And when you miss, or when you deviate or when you have variation, you can react to that much more, much more cleanly. Yeah, and it's interesting you mentioned standardized work, but then this experimental process, and it reminds me of, sounds like the PDCA plan, do check actual cycle. Is that something that's beneficial either thinking about the process for how you're coaching someone at that moment to check and see is the coaching working and can you also extend that PDCA to the overall process of coaching itself? Well, coaching is really about learning, right? So, I mean, and so is PDCA.

PDCA is a learning cycle fundamentally. And so they fit, they fit hand in glove very well. So the p, the plan of PDCA is really that coaching conversation, that moment when you're working with someone to figure out the plan. And we believe the standard work for that coaching conversation involves basically four components. First is you need to understand the goals for the person, what's their ideal state, what's their target, what are they trying to accomplish?

And even what is the goals for the relationship that they want from you? I think many people start a coaching conversation without asking first, would you mind if I did some coaching? And it's a very freeing conversation to have to say, you know, I'd like to coach. And if you agree to it, then you really can do a whole lot more. The second component of that is current reality, and this is, it can be lots of different versions, but it's really understanding what the person has done and what result they've gotten.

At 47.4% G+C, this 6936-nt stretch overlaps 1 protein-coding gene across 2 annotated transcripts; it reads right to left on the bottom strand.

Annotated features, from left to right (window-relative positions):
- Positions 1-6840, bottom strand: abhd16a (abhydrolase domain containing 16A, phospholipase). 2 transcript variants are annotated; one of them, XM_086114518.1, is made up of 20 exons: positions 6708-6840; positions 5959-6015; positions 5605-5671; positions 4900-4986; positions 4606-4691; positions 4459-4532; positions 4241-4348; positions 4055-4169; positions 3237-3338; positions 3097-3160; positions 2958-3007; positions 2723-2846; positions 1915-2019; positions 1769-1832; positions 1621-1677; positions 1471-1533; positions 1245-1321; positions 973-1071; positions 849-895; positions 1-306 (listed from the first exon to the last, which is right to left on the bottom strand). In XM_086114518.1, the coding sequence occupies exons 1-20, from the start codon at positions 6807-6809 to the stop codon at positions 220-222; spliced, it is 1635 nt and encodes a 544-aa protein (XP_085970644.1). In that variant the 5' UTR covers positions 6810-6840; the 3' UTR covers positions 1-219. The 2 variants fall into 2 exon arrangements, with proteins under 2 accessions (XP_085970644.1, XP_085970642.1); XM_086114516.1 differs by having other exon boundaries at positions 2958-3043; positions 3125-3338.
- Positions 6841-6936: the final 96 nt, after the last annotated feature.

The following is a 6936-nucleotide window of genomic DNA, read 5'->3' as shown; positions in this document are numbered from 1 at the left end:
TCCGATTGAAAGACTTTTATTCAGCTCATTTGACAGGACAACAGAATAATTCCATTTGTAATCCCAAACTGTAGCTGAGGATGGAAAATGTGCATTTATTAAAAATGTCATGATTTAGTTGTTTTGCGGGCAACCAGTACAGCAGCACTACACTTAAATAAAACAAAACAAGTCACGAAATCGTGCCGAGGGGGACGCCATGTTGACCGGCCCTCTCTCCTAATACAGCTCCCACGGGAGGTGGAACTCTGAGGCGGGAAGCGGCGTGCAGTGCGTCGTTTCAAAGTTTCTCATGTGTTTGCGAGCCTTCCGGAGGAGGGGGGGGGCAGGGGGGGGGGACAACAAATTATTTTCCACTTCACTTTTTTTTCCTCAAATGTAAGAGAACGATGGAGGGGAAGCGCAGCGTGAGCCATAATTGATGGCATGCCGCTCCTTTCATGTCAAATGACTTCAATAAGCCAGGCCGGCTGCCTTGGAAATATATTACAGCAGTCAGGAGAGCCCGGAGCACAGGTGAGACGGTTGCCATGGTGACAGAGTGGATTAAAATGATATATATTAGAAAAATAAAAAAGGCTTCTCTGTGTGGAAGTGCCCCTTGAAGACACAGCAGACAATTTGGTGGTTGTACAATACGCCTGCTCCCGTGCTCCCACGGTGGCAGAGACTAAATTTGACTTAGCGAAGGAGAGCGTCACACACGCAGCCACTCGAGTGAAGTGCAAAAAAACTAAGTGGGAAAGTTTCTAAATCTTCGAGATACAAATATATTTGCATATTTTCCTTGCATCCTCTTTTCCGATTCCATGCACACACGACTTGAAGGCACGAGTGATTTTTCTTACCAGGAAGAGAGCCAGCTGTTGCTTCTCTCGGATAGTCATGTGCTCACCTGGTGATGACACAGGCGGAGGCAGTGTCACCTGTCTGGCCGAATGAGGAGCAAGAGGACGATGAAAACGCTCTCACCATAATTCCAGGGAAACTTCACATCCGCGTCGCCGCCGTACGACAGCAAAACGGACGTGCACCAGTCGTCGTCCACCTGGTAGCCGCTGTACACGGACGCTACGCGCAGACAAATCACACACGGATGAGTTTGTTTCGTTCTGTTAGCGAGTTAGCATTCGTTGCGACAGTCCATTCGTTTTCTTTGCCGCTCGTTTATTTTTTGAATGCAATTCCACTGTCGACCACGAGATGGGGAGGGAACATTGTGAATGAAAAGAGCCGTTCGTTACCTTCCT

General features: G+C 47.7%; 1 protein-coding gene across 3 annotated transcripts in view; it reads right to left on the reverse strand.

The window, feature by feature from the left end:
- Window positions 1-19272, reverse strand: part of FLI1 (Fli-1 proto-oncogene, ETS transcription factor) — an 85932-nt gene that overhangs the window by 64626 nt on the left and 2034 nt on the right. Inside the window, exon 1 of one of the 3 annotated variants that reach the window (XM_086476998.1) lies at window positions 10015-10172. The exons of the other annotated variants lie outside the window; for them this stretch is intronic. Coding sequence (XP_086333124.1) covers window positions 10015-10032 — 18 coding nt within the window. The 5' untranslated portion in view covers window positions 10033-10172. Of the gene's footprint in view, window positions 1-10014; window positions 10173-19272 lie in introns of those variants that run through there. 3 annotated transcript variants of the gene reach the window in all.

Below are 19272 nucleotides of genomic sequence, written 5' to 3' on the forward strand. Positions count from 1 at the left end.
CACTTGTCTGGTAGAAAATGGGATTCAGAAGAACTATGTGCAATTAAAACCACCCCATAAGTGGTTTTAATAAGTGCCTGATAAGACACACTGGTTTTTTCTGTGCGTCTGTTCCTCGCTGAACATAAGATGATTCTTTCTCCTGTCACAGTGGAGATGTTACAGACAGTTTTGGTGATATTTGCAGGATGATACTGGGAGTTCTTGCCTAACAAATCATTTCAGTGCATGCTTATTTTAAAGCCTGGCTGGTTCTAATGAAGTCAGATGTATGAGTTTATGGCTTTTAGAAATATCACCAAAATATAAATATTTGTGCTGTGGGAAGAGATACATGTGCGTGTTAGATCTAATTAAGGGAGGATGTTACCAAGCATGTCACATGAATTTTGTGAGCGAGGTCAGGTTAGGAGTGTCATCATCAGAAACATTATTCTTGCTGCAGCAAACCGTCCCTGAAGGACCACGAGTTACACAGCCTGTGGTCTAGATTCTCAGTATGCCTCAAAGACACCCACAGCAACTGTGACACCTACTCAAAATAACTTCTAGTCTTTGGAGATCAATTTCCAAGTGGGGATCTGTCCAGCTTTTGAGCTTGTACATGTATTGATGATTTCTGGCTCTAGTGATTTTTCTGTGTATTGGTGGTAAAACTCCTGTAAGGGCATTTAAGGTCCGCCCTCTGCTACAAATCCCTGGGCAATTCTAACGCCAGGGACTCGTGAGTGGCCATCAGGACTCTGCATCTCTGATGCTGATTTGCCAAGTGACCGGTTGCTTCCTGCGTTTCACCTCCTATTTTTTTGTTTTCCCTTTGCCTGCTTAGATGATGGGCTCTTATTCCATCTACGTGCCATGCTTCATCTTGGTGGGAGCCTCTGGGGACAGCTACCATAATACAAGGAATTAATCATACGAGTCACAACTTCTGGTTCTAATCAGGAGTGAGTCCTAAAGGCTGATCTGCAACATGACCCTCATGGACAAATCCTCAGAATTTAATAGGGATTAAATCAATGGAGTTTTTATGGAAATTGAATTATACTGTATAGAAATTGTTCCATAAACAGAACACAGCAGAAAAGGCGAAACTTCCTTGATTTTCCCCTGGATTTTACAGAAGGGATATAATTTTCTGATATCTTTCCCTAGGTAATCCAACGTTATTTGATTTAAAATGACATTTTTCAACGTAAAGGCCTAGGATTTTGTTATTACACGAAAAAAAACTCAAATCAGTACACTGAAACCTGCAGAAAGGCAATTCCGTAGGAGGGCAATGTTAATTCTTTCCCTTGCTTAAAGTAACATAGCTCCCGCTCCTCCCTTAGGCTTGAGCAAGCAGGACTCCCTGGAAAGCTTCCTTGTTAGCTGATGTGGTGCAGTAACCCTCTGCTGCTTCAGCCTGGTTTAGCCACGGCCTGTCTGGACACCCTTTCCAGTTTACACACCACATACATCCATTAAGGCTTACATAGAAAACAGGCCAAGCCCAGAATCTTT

So simply asking what have you tried and what did you get? Just digging into every opportunity that they've done. You also need to brainstorm options, so you need to cover as much ground as possible. And if you're coaching on the method, you want the other person to present every possible idea that they have before you even present your first idea, because you really want to clear their head. You want to get all the ideas out of their head onto the table, and then are they open to receiving new ideas?

And then lastly is the action, you know, what are you going to go do? What are those ideas you're going to pick and even what help might you need along that way? That's the last step of that coaching conversation. So you've done all that, but all you've done so far is the plan of plan to check act.

What do you think? Please scroll down (or click) to post a comment. Or please share the post with your thoughts on LinkedIn – and follow me or connect with me there.

Did you like this post? Make sure you don't miss a post or podcast — Subscribe to get notified about posts via email daily or weekly.

Check out my latest book, The Mistakes That Make Us: Cultivating a Culture of Learning and Innovation:

Get New Posts Sent To You

Select list(s):
Previous articleThe Pitfalls of Safety Bonuses in Lean Factories: A True Story
Next articleUpcoming Shingo Webinar on Learning From Mistakes and Psychological Safety
Mark Graban
Mark Graban is an internationally-recognized consultant, author, and professional speaker, and podcaster with experience in healthcare, manufacturing, and startups. Mark's new book is The Mistakes That Make Us: Cultivating a Culture of Learning and Innovation. He is also the author of Measures of Success: React Less, Lead Better, Improve More, the Shingo Award-winning books Lean Hospitals and Healthcare Kaizen, and the anthology Practicing Lean. Mark is also a Senior Advisor to the technology company KaiNexus.


Please enter your comment!
Please enter your name here

This site uses Akismet to reduce spam. Learn how your comment data is processed.